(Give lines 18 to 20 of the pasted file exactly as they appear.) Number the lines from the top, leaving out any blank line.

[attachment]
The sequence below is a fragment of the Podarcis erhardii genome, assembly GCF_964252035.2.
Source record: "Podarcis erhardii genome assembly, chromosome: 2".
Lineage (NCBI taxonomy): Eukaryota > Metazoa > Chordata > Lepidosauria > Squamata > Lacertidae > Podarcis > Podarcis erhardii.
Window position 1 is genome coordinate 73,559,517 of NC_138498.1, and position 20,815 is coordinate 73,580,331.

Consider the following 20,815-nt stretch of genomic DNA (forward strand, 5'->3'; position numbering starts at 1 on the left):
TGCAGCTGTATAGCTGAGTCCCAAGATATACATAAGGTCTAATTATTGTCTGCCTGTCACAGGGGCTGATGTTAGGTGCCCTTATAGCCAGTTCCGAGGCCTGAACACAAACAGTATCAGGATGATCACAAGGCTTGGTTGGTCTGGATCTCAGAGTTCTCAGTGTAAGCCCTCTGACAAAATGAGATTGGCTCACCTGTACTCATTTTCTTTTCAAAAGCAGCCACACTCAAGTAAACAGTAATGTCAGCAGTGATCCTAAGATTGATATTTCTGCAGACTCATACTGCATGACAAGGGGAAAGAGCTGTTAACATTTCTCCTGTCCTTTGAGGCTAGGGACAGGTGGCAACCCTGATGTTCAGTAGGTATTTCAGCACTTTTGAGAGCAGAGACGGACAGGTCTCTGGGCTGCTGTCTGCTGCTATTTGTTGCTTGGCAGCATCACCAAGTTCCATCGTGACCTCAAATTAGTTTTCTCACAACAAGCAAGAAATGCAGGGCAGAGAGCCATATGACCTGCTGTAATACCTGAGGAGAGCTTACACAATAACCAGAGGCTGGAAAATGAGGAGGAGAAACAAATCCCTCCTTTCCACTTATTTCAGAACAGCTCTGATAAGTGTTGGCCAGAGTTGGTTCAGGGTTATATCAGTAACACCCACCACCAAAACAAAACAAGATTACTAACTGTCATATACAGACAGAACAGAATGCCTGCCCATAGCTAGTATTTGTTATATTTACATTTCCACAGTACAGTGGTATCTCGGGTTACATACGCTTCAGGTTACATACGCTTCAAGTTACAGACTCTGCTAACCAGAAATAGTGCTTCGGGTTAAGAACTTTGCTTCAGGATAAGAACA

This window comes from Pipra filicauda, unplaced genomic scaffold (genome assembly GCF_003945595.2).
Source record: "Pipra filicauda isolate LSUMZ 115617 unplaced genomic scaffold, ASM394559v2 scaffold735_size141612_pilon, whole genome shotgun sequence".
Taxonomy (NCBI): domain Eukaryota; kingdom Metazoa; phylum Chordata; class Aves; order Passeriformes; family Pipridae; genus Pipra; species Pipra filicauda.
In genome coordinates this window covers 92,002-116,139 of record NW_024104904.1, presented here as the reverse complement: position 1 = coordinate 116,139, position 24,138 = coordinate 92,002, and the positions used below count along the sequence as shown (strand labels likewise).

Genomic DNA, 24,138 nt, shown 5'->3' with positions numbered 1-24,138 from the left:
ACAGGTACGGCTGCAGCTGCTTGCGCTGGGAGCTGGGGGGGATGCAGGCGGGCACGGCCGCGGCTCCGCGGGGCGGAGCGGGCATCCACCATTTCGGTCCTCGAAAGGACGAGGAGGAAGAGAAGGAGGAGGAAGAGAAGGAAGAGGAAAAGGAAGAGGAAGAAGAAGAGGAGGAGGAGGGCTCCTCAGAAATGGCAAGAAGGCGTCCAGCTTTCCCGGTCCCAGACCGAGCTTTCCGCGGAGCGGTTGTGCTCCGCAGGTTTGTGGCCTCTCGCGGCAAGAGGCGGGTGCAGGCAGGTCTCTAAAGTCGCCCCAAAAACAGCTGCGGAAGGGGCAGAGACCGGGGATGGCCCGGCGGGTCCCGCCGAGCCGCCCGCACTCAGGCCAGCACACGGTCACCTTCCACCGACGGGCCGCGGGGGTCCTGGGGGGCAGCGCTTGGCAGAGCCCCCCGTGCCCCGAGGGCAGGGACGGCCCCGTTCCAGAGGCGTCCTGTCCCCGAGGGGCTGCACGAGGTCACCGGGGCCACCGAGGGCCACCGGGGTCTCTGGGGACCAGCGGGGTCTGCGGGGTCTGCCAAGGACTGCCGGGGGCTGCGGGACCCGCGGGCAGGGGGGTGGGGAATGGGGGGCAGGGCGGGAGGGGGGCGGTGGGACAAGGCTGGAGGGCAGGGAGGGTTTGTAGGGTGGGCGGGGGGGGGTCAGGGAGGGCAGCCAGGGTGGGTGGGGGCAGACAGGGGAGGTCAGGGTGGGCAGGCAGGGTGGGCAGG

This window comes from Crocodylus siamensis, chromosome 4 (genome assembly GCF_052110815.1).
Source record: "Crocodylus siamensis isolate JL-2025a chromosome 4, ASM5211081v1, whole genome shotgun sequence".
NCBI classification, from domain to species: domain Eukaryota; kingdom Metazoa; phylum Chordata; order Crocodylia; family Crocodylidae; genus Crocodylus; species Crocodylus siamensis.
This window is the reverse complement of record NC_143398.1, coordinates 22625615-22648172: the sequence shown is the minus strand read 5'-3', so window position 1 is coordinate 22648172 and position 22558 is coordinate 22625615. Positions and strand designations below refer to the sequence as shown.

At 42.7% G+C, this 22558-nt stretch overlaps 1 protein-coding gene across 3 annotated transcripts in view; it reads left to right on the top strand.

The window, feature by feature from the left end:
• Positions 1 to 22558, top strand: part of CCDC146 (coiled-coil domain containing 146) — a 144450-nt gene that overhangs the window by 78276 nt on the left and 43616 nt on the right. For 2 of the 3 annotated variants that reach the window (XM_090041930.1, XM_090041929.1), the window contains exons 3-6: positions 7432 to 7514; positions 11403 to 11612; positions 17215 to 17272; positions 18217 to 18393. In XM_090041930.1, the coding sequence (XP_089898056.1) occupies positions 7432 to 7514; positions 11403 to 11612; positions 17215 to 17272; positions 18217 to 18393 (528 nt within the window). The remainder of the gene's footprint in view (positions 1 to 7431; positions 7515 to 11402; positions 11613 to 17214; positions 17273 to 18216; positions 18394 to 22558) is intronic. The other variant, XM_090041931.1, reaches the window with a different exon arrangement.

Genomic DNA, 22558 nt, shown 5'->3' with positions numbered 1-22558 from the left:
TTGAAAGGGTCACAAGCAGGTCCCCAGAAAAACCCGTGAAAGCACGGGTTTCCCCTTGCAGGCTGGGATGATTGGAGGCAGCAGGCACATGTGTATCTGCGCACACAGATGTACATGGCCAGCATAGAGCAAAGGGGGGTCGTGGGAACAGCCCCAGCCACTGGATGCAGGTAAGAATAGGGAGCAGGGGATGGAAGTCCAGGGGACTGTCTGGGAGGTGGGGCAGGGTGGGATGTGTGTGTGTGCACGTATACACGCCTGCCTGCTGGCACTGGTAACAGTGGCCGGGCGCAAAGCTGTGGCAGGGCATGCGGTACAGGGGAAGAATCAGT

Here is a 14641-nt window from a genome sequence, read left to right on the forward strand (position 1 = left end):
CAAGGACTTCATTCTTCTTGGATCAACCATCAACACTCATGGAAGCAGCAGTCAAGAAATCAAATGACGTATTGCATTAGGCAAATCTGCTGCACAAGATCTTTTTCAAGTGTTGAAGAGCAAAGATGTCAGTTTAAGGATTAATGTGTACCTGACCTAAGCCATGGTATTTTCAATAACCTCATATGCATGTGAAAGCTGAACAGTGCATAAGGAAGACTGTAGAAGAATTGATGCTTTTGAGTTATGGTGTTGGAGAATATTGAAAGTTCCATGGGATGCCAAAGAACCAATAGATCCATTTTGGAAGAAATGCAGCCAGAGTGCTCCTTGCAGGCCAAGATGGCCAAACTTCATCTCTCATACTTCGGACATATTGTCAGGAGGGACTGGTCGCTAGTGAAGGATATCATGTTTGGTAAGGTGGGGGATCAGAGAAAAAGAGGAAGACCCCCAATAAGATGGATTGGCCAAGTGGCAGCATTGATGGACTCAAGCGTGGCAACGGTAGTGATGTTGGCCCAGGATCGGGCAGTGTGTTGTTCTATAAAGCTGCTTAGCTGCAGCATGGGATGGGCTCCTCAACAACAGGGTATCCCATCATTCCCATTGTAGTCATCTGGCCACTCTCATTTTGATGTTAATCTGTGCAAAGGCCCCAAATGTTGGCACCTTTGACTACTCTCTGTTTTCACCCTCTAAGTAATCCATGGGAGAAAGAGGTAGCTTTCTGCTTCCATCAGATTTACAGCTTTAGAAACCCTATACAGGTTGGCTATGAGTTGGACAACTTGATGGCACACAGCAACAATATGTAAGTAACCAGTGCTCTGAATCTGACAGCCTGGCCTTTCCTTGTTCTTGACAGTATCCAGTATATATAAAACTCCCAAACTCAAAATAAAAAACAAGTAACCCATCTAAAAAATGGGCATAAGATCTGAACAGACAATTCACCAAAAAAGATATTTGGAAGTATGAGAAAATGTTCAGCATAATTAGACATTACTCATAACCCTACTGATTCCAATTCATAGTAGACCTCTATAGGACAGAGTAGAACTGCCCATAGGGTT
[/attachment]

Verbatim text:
The window, feature by feature from the left end:
• Positions 1 to 22558, top strand: part of CCDC146 (coiled-coil domain containing 146) — a 144450-nt gene that overhangs the window by 78276 nt on the left and 43616 nt on the right. For 2 of the 3 annotated variants that reach the window (XM_090041930.1, XM_090041929.1), the window contains exons 3-6: positions 7432 to 7514; positions 11403 to 11612; positions 17215 to 17272; positions 18217 to 18393. In XM_090041930.1, the coding sequence (XP_089898056.1) occupies positions 7432 to 7514; positions 11403 to 11612; positions 17215 to 17272; positions 18217 to 18393 (528 nt within the window). The remainder of the gene's footprint in view (positions 1 to 7431; positions 7515 to 11402; positions 11613 to 17214; positions 17273 to 18216; positions 18394 to 22558) is intronic. The other variant, XM_090041931.1, reaches the window with a different exon arrangement.

Genomic DNA, 22558 nt, shown 5'->3' with positions numbered 1-22558 from the left: